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Royal B.C. Museum getting a new building in Colwood for collections, archives and research

The Royal B.C. Museum will be getting a new building in Colwood to house its collections, archives and research labs.
Minister of Tourism, Arts and Culture Lisa Beare, Florence Dick from Songhees Nation, board chair Daniel Muzyka and MLA for Esquimalt-Metchosin Mitzi Dean stand on the Colwood site where the Royal B.C. Museum’s new collections and archives building will be built. ROYAL B.C. MUSEUM

The Royal B.C. Museum will be getting a new building in Colwood to house its collections, archives and research labs.

The 14,000-square-metre, state-of-the-art building planned for Royal Bay is part of a modernization effort to protect collections and archives and make them more accessible to the public.

Minister of Tourism, Arts and Culture Lisa Beare said she was shocked when she toured the museum to find the vast collections stored in the basement, with a pump working 24 hours a day to keep the area dry.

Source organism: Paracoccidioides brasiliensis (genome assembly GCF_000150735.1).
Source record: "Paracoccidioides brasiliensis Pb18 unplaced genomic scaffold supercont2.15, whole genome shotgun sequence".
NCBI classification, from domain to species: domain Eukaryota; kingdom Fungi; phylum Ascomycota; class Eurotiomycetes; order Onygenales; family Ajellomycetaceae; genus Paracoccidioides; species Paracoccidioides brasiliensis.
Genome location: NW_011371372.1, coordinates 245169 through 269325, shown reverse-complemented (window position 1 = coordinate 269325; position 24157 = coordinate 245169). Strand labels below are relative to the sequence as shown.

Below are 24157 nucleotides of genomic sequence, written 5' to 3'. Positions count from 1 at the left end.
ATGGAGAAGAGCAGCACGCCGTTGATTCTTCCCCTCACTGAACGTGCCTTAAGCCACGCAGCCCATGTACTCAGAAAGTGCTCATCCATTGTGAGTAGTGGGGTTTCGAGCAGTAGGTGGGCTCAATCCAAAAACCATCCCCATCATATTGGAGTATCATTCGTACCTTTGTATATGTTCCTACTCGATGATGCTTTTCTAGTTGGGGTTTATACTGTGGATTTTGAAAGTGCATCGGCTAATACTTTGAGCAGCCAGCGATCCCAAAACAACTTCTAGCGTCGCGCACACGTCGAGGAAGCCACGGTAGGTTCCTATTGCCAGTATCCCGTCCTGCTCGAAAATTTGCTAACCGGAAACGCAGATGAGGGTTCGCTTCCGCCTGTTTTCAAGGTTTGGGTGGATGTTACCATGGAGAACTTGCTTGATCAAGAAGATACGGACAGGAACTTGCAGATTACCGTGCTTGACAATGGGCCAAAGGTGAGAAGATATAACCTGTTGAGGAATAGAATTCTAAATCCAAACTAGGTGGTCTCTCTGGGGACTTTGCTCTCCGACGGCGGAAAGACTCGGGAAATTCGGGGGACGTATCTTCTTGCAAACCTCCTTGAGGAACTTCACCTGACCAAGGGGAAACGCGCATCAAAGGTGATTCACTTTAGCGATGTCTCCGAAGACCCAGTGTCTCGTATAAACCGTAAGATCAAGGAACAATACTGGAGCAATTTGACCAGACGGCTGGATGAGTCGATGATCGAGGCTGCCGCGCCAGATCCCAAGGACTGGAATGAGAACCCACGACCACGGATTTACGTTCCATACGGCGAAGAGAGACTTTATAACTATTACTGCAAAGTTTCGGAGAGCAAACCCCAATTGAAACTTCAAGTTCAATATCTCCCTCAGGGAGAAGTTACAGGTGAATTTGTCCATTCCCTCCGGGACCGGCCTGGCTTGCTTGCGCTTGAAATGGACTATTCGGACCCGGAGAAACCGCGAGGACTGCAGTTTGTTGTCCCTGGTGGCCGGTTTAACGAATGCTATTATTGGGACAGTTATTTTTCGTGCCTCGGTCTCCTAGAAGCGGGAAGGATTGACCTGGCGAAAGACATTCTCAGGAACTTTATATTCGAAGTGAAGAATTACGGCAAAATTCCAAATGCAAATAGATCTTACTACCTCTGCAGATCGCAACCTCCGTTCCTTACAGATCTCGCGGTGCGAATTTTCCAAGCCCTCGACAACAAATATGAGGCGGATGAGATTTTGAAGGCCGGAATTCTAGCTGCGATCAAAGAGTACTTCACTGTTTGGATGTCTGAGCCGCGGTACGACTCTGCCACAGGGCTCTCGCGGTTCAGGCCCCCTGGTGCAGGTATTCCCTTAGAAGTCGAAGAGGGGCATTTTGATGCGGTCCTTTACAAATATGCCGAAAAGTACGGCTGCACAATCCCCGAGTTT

“The plight of these priceless paintings represents the problems facing the museum and its archives,” Beare said.

The downtown Victoria museum was built in 1967 for an audience of 100,000 people, she said, and more than 50 years later, the museum no longer has the capacity to safely store the seven million objects in its collections or the B.C. archives.

The museum now sees nearly 900,000 yearly visitors and the museum’s collections have outgrown its downtown location, she said.

“This new building will ensure that these irreplaceable treasures are properly stored and safeguarded to international standards,” Beare said.

The public museum will remain in the downtown location. The new energy-efficient building in Royal Bay, expected to be complete by 2024, will include research facilities and improved public access to the museum’s collections that are not on display.

Museum board chairman Daniel Muzyka said the plan for the new building, with better access to archives and collections, recognizes growing public interest in going behind the scenes and engaging in self-driven research, such as genealogy and citizen science.

“Over the next 50 years, we envision the museum playing a central role in civic society as a cultural hub bringing past, present, future together, connecting people across the province and introducing the public to historians, scientists and experts in their field,” Muzyka said.

Much of that work will take place on the Royal Bay site, he said.

The province purchased the Royal Bay land for $14 million.

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